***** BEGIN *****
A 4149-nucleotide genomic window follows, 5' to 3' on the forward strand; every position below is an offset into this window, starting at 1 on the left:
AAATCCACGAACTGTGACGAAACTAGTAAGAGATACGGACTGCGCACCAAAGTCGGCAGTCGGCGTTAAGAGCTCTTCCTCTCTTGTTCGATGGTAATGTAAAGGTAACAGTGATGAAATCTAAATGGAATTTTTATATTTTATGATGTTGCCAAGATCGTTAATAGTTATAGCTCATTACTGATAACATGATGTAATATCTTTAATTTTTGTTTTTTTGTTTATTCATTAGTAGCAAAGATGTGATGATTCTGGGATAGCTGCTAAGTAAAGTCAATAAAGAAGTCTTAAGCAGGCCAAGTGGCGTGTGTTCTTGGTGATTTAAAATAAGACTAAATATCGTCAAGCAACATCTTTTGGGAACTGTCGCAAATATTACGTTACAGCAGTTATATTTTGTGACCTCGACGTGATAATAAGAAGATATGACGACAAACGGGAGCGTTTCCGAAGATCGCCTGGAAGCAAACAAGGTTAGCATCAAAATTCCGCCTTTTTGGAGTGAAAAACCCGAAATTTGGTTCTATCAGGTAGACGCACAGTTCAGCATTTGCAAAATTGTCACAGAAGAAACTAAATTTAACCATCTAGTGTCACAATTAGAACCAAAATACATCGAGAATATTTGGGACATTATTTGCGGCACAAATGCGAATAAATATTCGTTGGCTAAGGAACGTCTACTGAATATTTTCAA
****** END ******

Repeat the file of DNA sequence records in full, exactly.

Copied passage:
A 4149-nucleotide genomic window follows, 5' to 3' on the forward strand; every position below is an offset into this window, starting at 1 on the left:
AAATCCACGAACTGTGACGAAACTAGTAAGAGATACGGACTGCGCACCAAAGTCGGCAGTCGGCGTTAAGAGCTCTTCCTCTCTTGTTCGATGGTAATGTAAAGGTAACAGTGATGAAATCTAAATGGAATTTTTATATTTTATGATGTTGCCAAGATCGTTAATAGTTATAGCTCATTACTGATAACATGATGTAATATCTTTAATTTTTGTTTTTTTGTTTATTCATTAGTAGCAAAGATGTGATGATTCTGGGATAGCTGCTAAGTAAAGTCAATAAAGAAGTCTTAAGCAGGCCAAGTGGCGTGTGTTCTTGGTGATTTAAAATAAGACTAAATATCGTCAAGCAACATCTTTTGGGAACTGTCGCAAATATTACGTTACAGCAGTTATATTTTGTGACCTCGACGTGATAATAAGAAGATATGACGACAAACGGGAGCGTTTCCGAAGATCGCCTGGAAGCAAACAAGGTTAGCATCAAAATTCCGCCTTTTTGGAGTGAAAAACCCGAAATTTGGTTCTATCAGGTAGACGCACAGTTCAGCATTTGCAAAATTGTCACAGAAGAAACTAAATTTAACCATCTAGTGTCACAATTAGAACCAAAATACATCGAGAATATTTGGGACATTATTTGCGGCACAAATGCGAATAAATATTCGTTGGCTAAGGAACGTCTACTGAATATTTTCAA